Wholesale edible oil prices have jumped once again in the third week of December while the cooking essential already ended November at a record high price.
After the latest hike, a maund (around 37 kilogrammes) of soybean oil now costs Tk4,000 in Chattogram's Khatunganj – one of the country's largest wholesale commodity hubs. The rate in the last week of November was Tk3,700.
In other words, the wholesale price of the edible oil has spiked by Tk300 per 37 kilogrammes in the last three weeks.
Traders said edible oil prices have spiked on the local market owing to the rising prices on the international market and a hoarding mentality. Though the imports are still normal, many importers and traders are stockpiling the item amid fears of Covid-19's second wave.
In the last three months, soybean's alternative, palm oil, is also showing a rising price trend as the item rose to Tk180 per maund.
During winter in Bangladesh, demand for soybean oil usually rises while both the price and demand of palm oil drop. However, though palm oil demand is low at this time, the price of the item is still soaring.
At present, a maund of soybean oil is $40 on the international market. Adding 15% value added tax (VAT) and other expenses, the rate is at Tk3,900. After arriving on the local market, the item subsequently stands at Tk4,000.
Similarly, each tonne of palm oil is being sold on the international market at 3,600 Malaysian ringgits. Adding VAT and other expenses, the purchase price stands at Tk3,400, and Tk3,520 to Tk3,570 on the local wholesale market.
Khatunganj traders say many countries might go under lockdown as virus cases surge amid the second wave. Different nations have already cut off international communication – which hurts import-export chains. Following this, many importers and traders have been racing to hoard the items, raising the prices despite oil imports to Bangladesh remaining normal.
When contacted, Khatunganj oil trader Gias Uddin said the soybean price usually remains within Tk3,000 per maund. The price goes up by several hundred taka in winter due to the rise in demand.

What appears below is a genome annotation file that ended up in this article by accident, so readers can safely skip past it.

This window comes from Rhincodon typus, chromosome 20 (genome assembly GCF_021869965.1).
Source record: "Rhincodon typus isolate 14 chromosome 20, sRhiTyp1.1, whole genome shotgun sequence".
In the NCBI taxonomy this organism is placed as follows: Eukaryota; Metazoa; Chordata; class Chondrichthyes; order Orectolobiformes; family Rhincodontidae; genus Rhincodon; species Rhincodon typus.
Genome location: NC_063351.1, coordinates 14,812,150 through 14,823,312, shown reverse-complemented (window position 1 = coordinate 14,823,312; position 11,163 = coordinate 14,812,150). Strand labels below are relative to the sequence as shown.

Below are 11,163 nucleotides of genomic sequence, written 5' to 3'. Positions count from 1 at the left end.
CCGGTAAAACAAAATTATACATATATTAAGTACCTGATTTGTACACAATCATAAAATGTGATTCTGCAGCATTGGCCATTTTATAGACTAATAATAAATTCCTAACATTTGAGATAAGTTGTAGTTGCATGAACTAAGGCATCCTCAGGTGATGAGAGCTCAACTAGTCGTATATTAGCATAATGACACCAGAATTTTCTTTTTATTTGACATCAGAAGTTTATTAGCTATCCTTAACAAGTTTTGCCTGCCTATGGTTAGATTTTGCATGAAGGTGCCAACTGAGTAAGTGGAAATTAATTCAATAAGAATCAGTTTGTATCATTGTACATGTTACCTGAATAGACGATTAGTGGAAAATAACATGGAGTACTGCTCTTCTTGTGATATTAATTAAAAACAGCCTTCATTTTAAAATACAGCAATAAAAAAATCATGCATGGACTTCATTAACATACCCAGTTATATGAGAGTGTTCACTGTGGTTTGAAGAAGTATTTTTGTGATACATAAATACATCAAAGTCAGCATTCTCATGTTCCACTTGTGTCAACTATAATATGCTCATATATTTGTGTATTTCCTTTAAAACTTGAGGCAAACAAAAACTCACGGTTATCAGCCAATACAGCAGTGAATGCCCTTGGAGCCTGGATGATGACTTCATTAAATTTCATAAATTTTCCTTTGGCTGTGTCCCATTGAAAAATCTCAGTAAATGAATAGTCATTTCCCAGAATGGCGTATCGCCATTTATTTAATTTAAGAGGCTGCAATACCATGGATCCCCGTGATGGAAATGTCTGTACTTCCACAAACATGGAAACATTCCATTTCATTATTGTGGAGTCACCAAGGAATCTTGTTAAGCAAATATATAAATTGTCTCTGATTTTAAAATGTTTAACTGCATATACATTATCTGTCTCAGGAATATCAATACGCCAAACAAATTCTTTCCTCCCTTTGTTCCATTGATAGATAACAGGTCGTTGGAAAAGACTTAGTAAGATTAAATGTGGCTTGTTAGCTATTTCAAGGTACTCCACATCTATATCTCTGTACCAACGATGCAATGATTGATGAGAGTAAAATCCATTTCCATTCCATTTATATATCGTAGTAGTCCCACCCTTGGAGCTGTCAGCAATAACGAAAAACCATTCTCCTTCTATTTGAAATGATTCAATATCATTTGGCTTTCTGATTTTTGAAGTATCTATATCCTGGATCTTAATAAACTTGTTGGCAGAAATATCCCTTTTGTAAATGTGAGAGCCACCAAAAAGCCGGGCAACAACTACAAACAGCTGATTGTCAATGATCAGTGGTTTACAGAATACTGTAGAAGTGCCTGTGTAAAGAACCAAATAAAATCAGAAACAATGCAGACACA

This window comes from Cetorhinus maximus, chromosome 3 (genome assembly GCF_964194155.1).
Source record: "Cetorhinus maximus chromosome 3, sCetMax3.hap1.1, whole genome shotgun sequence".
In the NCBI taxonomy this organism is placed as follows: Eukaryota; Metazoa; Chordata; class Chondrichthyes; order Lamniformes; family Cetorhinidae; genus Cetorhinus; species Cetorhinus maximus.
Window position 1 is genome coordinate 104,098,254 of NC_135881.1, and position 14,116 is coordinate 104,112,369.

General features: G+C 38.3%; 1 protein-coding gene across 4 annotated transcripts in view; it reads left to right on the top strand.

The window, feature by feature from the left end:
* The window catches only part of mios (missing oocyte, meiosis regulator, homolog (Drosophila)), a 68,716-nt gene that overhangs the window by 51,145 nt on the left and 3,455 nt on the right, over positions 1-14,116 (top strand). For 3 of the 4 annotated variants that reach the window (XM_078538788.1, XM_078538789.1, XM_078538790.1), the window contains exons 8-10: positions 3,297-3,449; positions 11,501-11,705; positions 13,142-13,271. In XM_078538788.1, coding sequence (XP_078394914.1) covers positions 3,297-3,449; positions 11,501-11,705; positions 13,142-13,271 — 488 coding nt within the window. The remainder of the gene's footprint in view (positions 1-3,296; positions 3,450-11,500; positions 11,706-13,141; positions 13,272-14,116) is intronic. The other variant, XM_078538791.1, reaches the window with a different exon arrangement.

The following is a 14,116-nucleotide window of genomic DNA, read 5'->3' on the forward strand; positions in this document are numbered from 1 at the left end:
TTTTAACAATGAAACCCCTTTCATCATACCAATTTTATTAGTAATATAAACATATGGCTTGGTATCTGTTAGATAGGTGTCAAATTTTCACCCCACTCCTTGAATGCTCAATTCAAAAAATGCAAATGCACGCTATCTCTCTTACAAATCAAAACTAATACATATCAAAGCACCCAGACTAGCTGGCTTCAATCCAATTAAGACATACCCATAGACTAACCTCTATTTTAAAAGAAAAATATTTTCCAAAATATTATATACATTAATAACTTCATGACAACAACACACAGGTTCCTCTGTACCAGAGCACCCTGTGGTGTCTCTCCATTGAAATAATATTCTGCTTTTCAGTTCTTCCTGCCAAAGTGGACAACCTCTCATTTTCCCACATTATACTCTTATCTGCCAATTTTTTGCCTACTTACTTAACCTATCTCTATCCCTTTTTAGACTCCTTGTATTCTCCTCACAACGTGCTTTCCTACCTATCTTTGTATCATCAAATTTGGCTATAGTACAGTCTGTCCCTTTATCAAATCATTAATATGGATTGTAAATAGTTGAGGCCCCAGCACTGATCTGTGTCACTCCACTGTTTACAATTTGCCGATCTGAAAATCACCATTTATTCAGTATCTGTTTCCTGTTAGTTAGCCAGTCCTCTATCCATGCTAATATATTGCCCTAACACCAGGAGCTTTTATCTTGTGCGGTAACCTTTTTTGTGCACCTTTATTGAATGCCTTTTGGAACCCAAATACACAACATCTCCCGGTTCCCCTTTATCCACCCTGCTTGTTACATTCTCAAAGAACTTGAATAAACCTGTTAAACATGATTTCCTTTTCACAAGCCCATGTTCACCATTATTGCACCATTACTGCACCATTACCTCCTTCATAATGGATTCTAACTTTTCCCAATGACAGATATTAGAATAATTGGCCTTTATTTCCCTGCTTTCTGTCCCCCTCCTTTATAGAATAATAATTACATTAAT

"However, market volatility has been exacerbated this year due to the pandemic. The soybean oil price has already reached Tk4,000 – surpassing all previous records," he added.
The pandemic-led movement restrictions destabilised the market of consumer items. Market supply started to normalise in July as lockdowns in other countries were relaxed.
However, the market concerned said the country's imports are still paltry compared to the increasing global trend to stock foods to meet respective regional demands and future crises.
In the meantime, Khatunganj oil traders said several top edible oil importers and refining mills of the country are struggling with the demand.
They also point a finger at the government as it does not have a complete picture of the actual demand, production, import, and net supply of an item.
A number of retailers in Chattogram said all the edible oil companies have raised their bottled and packaged soybean oil prices by Tk20 per litre in the last two weeks.
Two weeks ago, TK Group's Rupchanda Soybean Oil was Tk108 per litre which is now at Tk130. The price of two-litre Rupchanda bottled oil has been raised to Tk240, which previously was Tk218.
Similarly, a three-litre bottle now costs Tk370 and five-litre bottle Tk625 – which were Tk320 and Tk565 respectively.
Khatunganj oil retailer Moktar Alam and several others complained that the companies were overcharging for oil compared to the price hike in wholesale.